John William Brown

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John W. Brown
John William Brown.jpeg
John William Brown speaking in 1979
54th Lieutenant Governor of Ohio
In office
January 14, 1963 – January 13, 1975
GovernorJim Rhodes
John J. Gilligan
Preceded byJohn W. Donahey
Succeeded byDick Celeste
Member of the Ohio Senate
from the district
In office
Member of the Ohio House of Representatives
from the 69th district
In office
58th Governor of Ohio
In office
January 3, 1957 – January 14, 1957
Preceded byFrank J. Lausche
Succeeded byC. William O'Neill
51st Lieutenant Governor of Ohio
In office
January 12, 1953 – January 3, 1957
GovernorFrank J. Lausche
Preceded byGeorge D. Nye
Succeeded byPaul M. Herbert
Mayor of Medina
In office
Personal details
BornDecember 28, 1913
Athens, Ohio
DiedOctober 29, 1993 (aged 79)
Medina, Ohio
Political partyRepublican

John William Brown (December 28, 1913 – October 29, 1993)[1] was an American Republican politician from Ohio. He briefly served as the 58th Governor of Ohio from January 3, 1957 to January 14, 1957 and served as the 51st and 54th Lieutenant Governor of Ohio.

Brown also served as mayor of Medina, in the Ohio House, and in the Ohio Senate.

Lieutenant governor[edit]

John W. Brown is Ohio's longest serving lieutenant governor, having served under three different governors from 1953 to 1957 and 1963 to 1975. In 1952, he unseated the incumbent lieutenant governor, Democrat George D. Nye, and took office in 1953. (At the time, the office of lieutenant governor was elected separately from the office of governor). Brown defeated Nye again in 1954 to win a second two-year term.

In 1956, instead of seeking another term as lieutenant governor, Brown ran for the gubernatorial nomination against state Attorney General C. William O'Neill. Brown lost badly in the primary, getting only 27.5% of the vote to O'Neill's 72.5%.[2]

Governor of Ohio[edit]

In January 1957, as Brown was about to leave the lieutenant governorship, Frank J. Lausche, the Democratic governor of Ohio, resigned to take a seat in the United States Senate, which he had won in the 1956 general election. Brown, thus, was elevated to the office of governor. Lausche's successor, C. William O'Neill (who had defeated Brown in the gubernatorial primary), had already been elected, at the same time that Lausche won his Senate seat; however, at the time, the U.S. Senate term began on January 3, but the Ohio gubernatorial term did not end until January 14.[3]

Into the breach stepped the outgoing lieutenant governor. Brown took his eleven-day-long governorship very seriously. He moved into the governor's mansion, summoned the General Assembly to hear his state of the state address, demanded and received the governor's salary for the eleven days, and deposited five boxes of gubernatorial papers with the Ohio Historical Society.[3] Among papers was a letter, on gubernatorial letter-head, to Columbus mayor M. E. Sensenbrenner, asking him to take care of a parking ticket.[4] There was also a letter to then-President Eisenhower asking for a federal job after his eleven days in the governor's office were complete.[4]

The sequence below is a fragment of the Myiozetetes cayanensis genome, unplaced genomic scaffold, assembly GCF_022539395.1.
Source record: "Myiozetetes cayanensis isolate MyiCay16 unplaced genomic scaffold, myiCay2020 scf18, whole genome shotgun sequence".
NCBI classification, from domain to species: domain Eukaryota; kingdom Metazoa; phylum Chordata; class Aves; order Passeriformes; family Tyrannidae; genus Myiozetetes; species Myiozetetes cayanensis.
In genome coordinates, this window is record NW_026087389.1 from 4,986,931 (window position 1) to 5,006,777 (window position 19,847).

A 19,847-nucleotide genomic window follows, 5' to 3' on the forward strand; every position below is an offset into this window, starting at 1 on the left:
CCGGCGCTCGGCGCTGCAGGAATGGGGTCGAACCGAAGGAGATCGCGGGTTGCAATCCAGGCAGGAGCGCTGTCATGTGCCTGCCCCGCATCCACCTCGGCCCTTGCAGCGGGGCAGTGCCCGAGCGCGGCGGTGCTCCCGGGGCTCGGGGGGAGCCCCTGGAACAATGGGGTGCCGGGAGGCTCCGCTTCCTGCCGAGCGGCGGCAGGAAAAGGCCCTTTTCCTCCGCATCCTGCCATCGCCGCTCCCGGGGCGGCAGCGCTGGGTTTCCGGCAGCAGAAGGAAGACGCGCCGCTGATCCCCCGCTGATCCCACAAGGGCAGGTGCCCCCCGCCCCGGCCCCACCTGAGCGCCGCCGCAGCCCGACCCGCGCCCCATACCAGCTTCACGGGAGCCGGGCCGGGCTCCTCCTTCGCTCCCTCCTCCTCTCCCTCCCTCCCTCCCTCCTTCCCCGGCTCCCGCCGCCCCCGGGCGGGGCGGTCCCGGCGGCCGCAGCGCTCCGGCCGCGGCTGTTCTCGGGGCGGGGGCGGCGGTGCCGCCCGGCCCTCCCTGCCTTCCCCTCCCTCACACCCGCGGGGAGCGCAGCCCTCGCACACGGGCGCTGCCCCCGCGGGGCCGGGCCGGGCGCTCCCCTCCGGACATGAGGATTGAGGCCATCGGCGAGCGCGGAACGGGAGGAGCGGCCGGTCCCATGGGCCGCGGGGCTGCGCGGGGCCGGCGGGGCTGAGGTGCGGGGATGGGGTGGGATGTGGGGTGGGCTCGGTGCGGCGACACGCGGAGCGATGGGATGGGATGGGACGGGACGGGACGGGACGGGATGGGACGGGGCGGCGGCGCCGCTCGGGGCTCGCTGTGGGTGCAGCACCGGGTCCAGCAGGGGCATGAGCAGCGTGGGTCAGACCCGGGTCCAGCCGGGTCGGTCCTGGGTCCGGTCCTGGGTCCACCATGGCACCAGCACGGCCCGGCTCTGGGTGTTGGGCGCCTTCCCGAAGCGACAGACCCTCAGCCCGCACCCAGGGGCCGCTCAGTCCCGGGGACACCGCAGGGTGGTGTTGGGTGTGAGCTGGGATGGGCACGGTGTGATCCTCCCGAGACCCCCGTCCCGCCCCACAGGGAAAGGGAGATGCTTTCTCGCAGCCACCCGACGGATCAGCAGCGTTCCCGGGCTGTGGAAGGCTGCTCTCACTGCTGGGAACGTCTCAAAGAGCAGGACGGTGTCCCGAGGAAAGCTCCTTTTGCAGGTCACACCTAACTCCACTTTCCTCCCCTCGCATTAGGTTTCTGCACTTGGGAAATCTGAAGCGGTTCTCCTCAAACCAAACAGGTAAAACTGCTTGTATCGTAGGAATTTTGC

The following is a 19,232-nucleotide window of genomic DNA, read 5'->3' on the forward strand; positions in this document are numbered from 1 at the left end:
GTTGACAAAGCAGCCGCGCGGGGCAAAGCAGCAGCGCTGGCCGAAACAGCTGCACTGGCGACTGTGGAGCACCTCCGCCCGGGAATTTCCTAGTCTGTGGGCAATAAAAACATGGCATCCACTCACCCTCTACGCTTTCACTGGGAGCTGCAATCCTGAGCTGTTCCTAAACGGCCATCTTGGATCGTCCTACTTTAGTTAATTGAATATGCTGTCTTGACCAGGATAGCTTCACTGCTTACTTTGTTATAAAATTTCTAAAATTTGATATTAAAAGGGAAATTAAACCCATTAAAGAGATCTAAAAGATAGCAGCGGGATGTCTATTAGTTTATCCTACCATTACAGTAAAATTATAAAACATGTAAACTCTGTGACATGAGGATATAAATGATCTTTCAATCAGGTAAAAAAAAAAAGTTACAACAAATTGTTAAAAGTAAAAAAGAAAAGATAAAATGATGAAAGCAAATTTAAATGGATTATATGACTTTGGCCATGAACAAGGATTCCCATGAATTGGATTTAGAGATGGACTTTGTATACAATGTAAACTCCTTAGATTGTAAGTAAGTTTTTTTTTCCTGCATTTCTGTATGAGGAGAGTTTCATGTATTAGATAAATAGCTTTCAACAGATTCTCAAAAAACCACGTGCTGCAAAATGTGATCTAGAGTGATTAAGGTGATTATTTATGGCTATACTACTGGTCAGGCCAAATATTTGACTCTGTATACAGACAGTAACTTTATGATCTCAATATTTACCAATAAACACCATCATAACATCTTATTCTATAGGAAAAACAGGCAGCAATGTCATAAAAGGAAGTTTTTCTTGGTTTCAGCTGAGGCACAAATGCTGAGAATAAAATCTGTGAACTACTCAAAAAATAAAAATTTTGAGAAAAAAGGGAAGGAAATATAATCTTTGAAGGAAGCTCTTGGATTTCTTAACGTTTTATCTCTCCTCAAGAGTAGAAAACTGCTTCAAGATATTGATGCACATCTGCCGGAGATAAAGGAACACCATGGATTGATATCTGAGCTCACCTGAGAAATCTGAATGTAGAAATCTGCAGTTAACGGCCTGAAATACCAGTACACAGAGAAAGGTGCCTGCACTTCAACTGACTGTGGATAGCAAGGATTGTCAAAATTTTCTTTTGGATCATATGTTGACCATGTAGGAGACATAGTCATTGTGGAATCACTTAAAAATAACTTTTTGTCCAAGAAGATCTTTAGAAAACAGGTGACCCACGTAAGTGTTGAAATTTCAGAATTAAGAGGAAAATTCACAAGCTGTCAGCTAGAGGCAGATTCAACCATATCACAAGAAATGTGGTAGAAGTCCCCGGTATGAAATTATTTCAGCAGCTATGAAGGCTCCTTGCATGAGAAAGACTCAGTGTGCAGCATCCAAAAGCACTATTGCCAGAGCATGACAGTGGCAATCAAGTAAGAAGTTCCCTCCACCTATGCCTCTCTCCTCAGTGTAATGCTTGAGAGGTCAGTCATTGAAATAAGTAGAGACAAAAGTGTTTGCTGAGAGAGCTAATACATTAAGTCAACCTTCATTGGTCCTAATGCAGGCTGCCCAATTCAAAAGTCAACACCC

Later career[edit]

In 1958, Brown was elected to the Ohio House of Representatives, where he served from 1959 to 1961. He won election to the lieutenant governorship again in 1962, and served another three terms (by this time, the lieutenant governor's term had been extended to four years), from 1963 to 1975. In 1974, Brown lost his bid for another term to Richard F. Celeste.[5]

After serving as lieutenant governor, Brown worked to reactivate, and became the first commandant of, the Ohio Naval Militia.


Brown Arena at the Ohio Expo Center and State Fair in Columbus, Ohio, is named in honor of Brown.


  1. ^ Usher, p. 65-67.
  2. ^ Congressional Quarterly, Inc., Guide to U.S. Elections, 2d ed., 1985.
  3. ^ a b Usher, p. 65.
  4. ^ a b Usher, p. 66.
  5. ^ Usher, p. 66, 67.


  • Usher, Brian (2007), Lamis, Alexander P.; Usher, Brian (eds.), Ohio Politics: Revised and Updated, Kent, Ohio: The Kent State University Press, pp. 65–67, ISBN 978-0-87338-613-5

External links[edit]

Political offices
Preceded by
George D. Nye
Lieutenant Governor of Ohio
Succeeded by
Paul M. Herbert
Preceded by
Frank J. Lausche
Governor of Ohio
Succeeded by
C. William O'Neill
Preceded by
John W. Donahey
Lieutenant Governor of Ohio
Succeeded by
Richard F. Celeste